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Mickey's Follies

From Wikipedia, the free encyclopedia

Mickey's Follies
Directed by
Produced byWalt Disney
StarringWalt Disney
Music byCarl Stalling
Animation byUb Iwerks
Color processBlack and white
Color Systems, Inc (Korean 1973 redrawn three-strip color edition with stock music added)
Distributed byCelebrity Productions
Release date
  • August 28, 1929 (1929-08-28)
Running time
6 minutes
CountryUnited States

Mickey's Follies is a Mickey Mouse short animated film first released on August 28, 1929, as part of the Mickey Mouse film series. It was directed by Ub Iwerks and Wilfred Jackson, with music by Carl Stalling. It was produced in black and white by The Walt Disney Studio and released to theaters by Celebrity Productions.[2] It was the tenth Mickey Mouse short to be produced, the seventh of that year.[3]

This cartoon is the first in which Mickey sings, and the song -- "Minnie's Yoo-Hoo"—was used as the opening theme for all of the Mickey Mouse cartoons from The Jazz Fool (1929) to Mickey's Steam Roller (1934).[2] Mickey's singing voice is provided by an unknown studio employee; in these early days, Walt Disney was not yet the exclusive voice for Mickey.[1][4]


The animals in the barnyard are watching a series of short song and dance numbers performed by other barnyard animals, similar to the Ziegfeld Follies of the day. It opens with Mickey playing the piano with other animals. A series of other short song and dance numbers presume. The cartoon ends with Mickey giving a solo performance of his theme song.

Along with Mickey, Minnie Mouse is shown in the audience cheering for Mickey. There is also a cast of other barnyard animals, including a group of dancing ducks, a chicken-rooster duo who beat each other up in sync to the music, an operatic singing pig who is poorly received, and various other barnyard animals in the audience.

Voice cast


In Mickey's Movies: The Theatrical Films of Mickey Mouse, Gijs Grob writes: "Mickey's Follies is Disney's second serious attempt at lip synch, after The Karnival Kid. Mickey sings much more than in the former cartoon, and the all-too-literal mouth movements give him many awkward facial expressions. Later, the animators would learn to tone down the mouth movements, keeping Mickey's face more consistent without losing the illusion of speech."[2]

Motion Picture News (September 14, 1929): "Walt Disney's creation, the popular Mickey Mouse, sings and dances in a typical barnyard frolic, which is the tenth of the series of Mickey films. Strictly speaking, it is not as good as some of its predecessors, but it certainly contains plenty of laughs, nevertheless. One of the weak spots in the film is the injection of a theme song sung by Mickey Mouse; it seems rather flat. Another thing to notice was the cartoon work, which was not executed with the nicety that some of the other cartoons have. However, the laugh material far outburdens the few shortcomings. The animals have a grand time and the fun is shared by the audience. Some of the barnyard folk are sitting on an outhouse, and in their ecstacy over Mickey's performance they crash in the roof. Immediately the door opens and a pig runs out with his pants down. Can you imagine? Movie audiences relish this sort of screen fun, and Mickey's Follies is supplied with enough laughs to make them gurge heartily and long."[5]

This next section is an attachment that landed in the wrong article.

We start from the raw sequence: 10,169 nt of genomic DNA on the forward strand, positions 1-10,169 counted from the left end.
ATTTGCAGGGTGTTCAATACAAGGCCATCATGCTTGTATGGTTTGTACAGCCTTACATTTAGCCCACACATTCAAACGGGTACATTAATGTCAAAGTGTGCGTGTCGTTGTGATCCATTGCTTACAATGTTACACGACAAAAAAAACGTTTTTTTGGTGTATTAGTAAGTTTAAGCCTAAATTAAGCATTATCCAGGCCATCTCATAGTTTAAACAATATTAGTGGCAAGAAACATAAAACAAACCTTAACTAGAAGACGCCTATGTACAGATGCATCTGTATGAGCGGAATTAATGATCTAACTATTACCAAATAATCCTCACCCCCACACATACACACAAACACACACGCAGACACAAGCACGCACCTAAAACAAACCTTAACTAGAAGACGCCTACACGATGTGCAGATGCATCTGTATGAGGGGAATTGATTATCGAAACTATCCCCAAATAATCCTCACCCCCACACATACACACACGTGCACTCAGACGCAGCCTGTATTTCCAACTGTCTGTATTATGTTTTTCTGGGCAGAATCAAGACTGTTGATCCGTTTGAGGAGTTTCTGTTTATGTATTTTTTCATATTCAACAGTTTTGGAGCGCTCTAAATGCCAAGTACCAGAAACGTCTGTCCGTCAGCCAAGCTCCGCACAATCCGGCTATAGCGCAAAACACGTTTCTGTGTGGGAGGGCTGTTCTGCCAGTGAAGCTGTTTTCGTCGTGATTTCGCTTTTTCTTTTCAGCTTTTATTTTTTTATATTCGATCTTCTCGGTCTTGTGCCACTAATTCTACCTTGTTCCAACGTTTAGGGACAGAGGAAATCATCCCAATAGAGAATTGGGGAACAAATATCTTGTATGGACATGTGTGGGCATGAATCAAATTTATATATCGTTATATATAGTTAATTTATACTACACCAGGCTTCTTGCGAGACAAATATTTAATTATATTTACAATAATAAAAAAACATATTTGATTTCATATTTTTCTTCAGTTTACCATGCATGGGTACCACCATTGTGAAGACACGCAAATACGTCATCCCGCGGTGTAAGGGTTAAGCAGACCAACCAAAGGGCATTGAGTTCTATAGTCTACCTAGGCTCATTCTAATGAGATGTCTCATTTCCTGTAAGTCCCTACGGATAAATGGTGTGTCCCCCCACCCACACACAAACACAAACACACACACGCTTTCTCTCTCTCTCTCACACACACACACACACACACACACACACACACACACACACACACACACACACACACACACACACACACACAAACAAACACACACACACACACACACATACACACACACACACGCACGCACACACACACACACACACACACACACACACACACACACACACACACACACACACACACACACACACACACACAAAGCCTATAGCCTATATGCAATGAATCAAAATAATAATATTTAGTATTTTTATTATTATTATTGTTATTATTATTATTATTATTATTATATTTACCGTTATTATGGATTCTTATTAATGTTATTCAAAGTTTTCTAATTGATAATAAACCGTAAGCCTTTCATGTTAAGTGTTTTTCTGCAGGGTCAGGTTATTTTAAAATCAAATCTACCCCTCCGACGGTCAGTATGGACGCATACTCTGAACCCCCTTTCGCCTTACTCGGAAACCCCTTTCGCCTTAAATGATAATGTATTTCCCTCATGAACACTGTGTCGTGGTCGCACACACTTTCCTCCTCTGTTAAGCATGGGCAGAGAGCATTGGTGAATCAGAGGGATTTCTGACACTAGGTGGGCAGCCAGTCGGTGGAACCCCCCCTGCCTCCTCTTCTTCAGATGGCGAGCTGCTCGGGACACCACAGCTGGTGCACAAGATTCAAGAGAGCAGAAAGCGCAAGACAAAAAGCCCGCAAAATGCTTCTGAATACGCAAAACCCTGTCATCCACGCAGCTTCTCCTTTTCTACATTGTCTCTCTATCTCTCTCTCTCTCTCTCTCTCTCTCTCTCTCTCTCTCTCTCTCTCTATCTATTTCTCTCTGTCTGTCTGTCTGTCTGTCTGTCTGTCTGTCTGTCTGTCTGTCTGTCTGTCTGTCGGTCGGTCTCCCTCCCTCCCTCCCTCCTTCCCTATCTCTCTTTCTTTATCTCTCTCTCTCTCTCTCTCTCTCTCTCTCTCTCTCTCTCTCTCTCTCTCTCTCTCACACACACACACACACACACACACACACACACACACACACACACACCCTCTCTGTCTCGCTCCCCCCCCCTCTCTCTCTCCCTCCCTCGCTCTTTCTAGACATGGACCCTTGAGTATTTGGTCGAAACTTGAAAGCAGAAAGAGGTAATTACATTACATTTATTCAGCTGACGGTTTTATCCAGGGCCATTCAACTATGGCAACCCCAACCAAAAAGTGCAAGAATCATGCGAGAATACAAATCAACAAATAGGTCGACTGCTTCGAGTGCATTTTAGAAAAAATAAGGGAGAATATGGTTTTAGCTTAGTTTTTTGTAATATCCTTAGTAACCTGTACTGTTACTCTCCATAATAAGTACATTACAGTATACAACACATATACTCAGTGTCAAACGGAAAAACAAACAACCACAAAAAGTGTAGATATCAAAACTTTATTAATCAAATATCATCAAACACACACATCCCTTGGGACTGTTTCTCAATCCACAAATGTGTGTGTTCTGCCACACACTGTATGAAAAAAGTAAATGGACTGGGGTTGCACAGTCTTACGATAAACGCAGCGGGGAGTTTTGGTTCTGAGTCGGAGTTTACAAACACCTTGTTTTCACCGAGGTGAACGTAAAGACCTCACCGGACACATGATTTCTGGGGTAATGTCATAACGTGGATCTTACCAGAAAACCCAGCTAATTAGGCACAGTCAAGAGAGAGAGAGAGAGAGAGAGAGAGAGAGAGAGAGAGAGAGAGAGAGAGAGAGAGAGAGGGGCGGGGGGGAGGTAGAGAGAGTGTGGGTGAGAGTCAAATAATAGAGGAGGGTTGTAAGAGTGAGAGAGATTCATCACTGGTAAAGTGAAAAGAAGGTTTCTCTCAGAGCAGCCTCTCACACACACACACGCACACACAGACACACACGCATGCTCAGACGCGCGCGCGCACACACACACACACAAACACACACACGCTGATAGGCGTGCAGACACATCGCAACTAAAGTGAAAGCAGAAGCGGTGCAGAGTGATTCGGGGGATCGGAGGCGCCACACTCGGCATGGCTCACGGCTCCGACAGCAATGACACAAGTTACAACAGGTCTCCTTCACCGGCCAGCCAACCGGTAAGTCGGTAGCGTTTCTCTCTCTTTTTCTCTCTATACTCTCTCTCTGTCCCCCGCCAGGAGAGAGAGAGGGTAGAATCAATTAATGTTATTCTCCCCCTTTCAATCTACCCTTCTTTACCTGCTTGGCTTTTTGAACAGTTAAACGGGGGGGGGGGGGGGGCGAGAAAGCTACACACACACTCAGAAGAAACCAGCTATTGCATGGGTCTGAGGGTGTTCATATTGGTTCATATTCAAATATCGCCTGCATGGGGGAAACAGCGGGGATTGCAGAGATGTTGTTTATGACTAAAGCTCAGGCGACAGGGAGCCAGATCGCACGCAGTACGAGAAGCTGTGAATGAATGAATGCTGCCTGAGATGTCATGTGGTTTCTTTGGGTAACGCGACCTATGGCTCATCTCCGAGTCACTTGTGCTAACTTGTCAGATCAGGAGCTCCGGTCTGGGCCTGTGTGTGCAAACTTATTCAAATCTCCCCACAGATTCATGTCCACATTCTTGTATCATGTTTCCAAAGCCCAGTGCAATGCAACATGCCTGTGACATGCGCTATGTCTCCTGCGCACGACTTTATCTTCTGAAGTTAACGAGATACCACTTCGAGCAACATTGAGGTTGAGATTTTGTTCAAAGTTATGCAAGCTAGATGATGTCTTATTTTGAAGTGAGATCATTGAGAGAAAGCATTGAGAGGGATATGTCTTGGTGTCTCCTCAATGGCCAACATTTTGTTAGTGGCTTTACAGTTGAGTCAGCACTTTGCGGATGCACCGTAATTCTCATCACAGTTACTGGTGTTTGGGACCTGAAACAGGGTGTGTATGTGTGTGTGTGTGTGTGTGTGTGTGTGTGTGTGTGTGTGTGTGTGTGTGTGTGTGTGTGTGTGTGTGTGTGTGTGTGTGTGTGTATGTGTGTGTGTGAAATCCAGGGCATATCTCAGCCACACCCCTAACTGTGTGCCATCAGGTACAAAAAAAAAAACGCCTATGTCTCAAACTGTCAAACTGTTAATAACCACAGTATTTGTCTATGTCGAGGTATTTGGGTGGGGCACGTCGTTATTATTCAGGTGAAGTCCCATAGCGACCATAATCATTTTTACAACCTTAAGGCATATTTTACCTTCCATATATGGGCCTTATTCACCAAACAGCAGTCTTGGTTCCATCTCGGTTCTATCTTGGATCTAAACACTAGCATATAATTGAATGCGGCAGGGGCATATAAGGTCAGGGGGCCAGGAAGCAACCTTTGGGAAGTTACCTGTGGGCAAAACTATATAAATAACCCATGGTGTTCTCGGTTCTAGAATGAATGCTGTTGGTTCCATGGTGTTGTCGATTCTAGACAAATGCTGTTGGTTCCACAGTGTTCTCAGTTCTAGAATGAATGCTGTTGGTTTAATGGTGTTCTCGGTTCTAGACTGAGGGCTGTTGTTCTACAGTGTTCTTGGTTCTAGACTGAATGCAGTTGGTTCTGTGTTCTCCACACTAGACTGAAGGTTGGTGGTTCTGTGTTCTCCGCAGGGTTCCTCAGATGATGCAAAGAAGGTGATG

Alternate versions

In 1973, Mickey's Follies was one of several cartoons to be redrawn colorized by Color Systems, Inc. under the name "Radio and Television Packagers". This version of the cartoon featured music from the Rainbow Parade cartoon, “Spinning Mice” and stock sound effects. This colorized version was likely taken from a silent or bootlegged version of the cartoon.

Home media

The short was released on December 2, 2002 on Walt Disney Treasures: Mickey Mouse in Black and White.[6]

See also


  1. ^ a b Kaufman, J.B.; Gerstein, David (2018). Walt Disney's Mickey Mouse: The Ultimate History. Cologne: Taschen. p. 43. ISBN 978-3-8365-5284-4.
  2. ^ a b c Grob, Gijs (2018). "Mickey's Follies". Mickey's Movies: The Theatrical Films of Mickey Mouse. Theme Park Press. ISBN 978-1683901235.
  3. ^ Lenburg, Jeff (1999). The Encyclopedia of Animated Cartoons. Checkmark Books. pp. 108–109. ISBN 0-8160-3831-7. Retrieved June 6, 2020.
  4. ^ "Hit the Beach (Part 1)". Retrieved July 24, 2021.
  5. ^ Ganly, Raymond (September 14, 1929). "Opinions on Pictures". Motion Picture News: 989. Retrieved February 23, 2020.
  6. ^ "Mickey Mouse in Black and White DVD Review". DVD Dizzy. Retrieved February 19, 2021.

External links

This page was last edited on 6 October 2021, at 16:03
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